Detroit-based artist Matthew Angelo Harrison investigates analog and digital technologies to explore origins of all kinds. He makes low-resolution 3D printers and uses them to reproduce authentic African artifacts. Harrison plays havoc with the usual hierarchy of objects by literally elevating the new clay 3D printed works above the wood originals. Appearing at once earthy and other-worldly, the new clay sculptures are symbolic of many African-Americans’ relationship to their own African origins.
His artwork is often created by machines that he designs and builds from scratch. Matthew is interested in aspects of manufacturing, specifically its hidden performative aspect. He received a BFA from the School of the Art Institute of Chicago. He has shown his work at MOCAD and the Jewish Museum (NYC), and has a forthcoming solo exhibition at Atlanta Contemporary.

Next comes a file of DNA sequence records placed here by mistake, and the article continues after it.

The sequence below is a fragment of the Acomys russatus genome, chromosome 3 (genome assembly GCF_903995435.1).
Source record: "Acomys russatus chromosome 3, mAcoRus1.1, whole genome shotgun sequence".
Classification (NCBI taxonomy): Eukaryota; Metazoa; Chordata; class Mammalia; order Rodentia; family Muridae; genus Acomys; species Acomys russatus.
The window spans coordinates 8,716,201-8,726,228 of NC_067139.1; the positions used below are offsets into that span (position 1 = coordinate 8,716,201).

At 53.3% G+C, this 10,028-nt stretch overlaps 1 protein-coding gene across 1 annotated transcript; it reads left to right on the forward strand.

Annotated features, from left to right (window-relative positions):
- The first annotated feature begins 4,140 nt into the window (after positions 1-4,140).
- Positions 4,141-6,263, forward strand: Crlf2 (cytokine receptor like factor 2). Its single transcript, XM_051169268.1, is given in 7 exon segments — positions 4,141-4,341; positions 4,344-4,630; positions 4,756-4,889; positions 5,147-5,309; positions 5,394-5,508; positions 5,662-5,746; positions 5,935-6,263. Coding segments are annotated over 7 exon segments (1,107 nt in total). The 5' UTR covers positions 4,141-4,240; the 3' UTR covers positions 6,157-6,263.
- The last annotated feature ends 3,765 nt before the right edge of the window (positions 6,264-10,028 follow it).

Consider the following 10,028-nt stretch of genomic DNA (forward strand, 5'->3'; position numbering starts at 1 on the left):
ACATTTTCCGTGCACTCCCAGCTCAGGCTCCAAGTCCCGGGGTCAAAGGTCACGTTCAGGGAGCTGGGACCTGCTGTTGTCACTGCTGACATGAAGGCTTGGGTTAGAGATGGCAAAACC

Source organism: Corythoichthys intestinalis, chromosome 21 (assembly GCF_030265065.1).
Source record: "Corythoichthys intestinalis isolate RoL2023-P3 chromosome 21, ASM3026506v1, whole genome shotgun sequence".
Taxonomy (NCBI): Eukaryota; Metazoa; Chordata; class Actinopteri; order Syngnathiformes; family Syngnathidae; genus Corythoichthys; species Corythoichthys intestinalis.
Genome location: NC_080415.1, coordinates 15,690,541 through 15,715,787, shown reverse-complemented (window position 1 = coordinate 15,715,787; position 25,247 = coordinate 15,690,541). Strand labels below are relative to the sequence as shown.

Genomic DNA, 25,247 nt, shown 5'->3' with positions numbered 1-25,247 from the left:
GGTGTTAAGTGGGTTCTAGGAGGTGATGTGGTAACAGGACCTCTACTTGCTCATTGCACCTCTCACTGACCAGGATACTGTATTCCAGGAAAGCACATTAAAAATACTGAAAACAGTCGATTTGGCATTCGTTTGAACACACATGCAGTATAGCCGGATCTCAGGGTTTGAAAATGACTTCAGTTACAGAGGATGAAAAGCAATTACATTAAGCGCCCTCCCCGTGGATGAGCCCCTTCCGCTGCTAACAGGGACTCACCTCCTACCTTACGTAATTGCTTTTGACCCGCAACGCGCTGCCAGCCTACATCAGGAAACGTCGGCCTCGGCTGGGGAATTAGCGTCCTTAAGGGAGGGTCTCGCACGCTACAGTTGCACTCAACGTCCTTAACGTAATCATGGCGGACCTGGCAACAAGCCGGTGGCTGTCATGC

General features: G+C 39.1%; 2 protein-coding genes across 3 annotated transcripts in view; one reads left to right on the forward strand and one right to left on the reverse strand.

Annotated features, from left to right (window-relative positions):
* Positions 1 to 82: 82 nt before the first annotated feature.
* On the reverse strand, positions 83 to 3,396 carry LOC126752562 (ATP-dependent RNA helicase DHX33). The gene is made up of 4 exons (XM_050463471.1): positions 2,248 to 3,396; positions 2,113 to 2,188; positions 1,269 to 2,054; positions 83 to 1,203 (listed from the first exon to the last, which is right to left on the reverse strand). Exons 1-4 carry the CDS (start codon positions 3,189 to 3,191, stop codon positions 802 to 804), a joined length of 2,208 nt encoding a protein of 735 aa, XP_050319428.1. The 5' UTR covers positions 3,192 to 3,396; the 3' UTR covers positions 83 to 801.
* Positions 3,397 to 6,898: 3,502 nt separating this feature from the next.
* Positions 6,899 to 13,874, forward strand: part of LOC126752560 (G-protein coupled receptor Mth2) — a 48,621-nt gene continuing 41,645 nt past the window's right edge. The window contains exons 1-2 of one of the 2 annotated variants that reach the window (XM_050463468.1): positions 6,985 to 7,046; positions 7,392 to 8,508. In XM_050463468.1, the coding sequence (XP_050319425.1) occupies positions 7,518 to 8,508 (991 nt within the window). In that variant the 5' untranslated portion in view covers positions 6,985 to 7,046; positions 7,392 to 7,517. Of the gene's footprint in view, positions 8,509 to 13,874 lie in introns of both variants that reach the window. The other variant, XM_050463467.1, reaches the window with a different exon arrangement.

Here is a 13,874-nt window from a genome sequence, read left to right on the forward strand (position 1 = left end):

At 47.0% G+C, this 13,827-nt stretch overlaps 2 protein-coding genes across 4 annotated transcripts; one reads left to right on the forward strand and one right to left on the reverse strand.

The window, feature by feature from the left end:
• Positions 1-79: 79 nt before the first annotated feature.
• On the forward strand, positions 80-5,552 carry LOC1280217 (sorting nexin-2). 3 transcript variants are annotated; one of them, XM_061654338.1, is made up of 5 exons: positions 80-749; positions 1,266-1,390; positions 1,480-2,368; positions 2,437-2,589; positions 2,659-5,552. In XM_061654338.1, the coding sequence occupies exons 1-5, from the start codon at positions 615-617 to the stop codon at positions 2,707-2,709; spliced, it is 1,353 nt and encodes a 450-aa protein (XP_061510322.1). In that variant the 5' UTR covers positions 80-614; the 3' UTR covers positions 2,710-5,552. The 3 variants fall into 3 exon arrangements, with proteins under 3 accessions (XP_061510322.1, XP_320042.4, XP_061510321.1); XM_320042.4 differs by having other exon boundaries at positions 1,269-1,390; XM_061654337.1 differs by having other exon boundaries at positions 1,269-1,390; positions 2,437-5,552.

Sergio Odeith is a Portuguese painter and muralist currently based in Lisbon. He is best known as one of the pioneers of anamorphic 3D graffiti, which create the illusion of spatial depth. All of his artworks are extremely detailed and realistic, almost photographic in their unbelievable precision. His style is also considered obscure and it is called sombre 3D, meaning dark three-dimensional style.
Portland based artist AJ Fosik (previously featured here) creates intricate, vividly colored three-dimensional pieces that reference folk art, taxidermy, and cultural ritual. Fosik’s wall pieces and freestanding sculptures of anthropomorphized animals are carefully crafted from hundreds of pieces of wood that he cuts and paints individually by hand. Once the basic forms are complete, he adds threatening teeth, claws, and eyes to give the objects an intimidating presence. Totems and fetishes, as well as the “random, chaotic and arbitrary nature of existence,” fascinate Fosik.